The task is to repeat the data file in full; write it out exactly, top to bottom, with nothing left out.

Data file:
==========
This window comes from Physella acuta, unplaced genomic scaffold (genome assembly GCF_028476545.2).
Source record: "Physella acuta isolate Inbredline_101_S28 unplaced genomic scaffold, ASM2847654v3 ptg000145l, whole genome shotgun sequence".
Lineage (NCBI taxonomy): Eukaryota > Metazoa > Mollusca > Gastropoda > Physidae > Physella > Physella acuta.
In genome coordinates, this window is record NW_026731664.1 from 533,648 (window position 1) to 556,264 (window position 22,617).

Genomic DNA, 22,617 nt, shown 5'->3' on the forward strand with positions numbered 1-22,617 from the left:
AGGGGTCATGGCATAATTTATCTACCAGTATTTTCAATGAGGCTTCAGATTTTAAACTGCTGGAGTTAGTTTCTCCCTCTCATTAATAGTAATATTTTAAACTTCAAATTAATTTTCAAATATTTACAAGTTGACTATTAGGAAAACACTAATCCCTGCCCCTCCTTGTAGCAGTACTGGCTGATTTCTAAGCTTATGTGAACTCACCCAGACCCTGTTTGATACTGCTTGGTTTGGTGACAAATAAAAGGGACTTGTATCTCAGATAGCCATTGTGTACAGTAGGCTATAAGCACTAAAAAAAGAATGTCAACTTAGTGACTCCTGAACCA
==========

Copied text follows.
This window comes from Physella acuta, unplaced genomic scaffold (genome assembly GCF_028476545.2).
Source record: "Physella acuta isolate Inbredline_101_S28 unplaced genomic scaffold, ASM2847654v3 ptg000145l, whole genome shotgun sequence".
Lineage (NCBI taxonomy): Eukaryota > Metazoa > Mollusca > Gastropoda > Physidae > Physella > Physella acuta.
In genome coordinates, this window is record NW_026731664.1 from 533,648 (window position 1) to 556,264 (window position 22,617).

Genomic DNA, 22,617 nt, shown 5'->3' on the forward strand with positions numbered 1-22,617 from the left:
AGGGGTCATGGCATAATTTATCTACCAGTATTTTCAATGAGGCTTCAGATTTTAAACTGCTGGAGTTAGTTTCTCCCTCTCATTAATAGTAATATTTTAAACTTCAAATTAATTTTCAAATATTTACAAGTTGACTATTAGGAAAACACTAATCCCTGCCCCTCCTTGTAGCAGTACTGGCTGATTTCTAAGCTTATGTGAACTCACCCAGACCCTGTTTGATACTGCTTGGTTTGGTGACAAATAAAAGGGACTTGTATCTCAGATAGCCATTGTGTACAGTAGGCTATAAGCACTAAAAAAAGAATGTCAACTTAGTGACTCCTGAACCA